Photo courtesy Flickr
John, the cabinetmaker I mentioned on April 17, married a daughter of privilege who was in graduate school. The two were living on a tight budget with a young baby when I visited their Crown Hill rental house.
It was a decent postwar veteran’s place, utilitarian and nothing else, furnished with a motley accumulation of this and that to hold books, accommodate guests, and turn out meals. There was none of the usual concentration on objects as focal points-nothing was worth looking at, except the baby.
Not one cent had been wasted on foolishness. The living room and kitchen were the most sophisticated spaces I’d ever enjoyed. Placement and physical convenience took priority over inventory.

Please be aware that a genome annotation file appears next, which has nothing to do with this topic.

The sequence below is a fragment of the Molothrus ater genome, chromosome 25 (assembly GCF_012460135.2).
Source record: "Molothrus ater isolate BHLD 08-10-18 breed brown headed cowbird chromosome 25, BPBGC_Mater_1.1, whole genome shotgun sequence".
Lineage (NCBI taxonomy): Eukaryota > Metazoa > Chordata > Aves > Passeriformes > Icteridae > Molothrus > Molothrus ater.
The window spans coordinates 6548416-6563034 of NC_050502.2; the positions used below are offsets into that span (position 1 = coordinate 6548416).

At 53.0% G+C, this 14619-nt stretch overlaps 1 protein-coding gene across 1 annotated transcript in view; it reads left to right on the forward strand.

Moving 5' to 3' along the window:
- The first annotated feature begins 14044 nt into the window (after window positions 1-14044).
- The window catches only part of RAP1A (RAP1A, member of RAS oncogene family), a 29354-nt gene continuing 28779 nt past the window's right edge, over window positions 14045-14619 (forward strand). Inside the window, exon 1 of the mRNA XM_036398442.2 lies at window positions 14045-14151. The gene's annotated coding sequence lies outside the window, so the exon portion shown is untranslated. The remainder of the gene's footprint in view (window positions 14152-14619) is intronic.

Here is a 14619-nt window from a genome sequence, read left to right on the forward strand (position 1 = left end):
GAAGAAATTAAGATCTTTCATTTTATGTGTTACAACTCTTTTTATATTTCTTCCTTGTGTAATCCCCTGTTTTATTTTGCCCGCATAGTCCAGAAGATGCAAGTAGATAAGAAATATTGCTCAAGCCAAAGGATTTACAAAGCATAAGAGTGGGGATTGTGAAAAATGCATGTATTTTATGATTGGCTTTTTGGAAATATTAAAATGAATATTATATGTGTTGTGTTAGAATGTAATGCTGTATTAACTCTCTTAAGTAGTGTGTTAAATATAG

The front door of the house opened directly into the living room. The entry had been modified by setting a low bookcase to direct traffic into the kitchen and suggest a mild sense of division between entry and leisure space.
In the kitchen, John had cobbled a work table out of scrap lumber and set it on cinder blocks at the right height for chopping. The top was a clean scrap of salvaged plywood. The whole thing made as much sense as any kitchen I’d ever seen.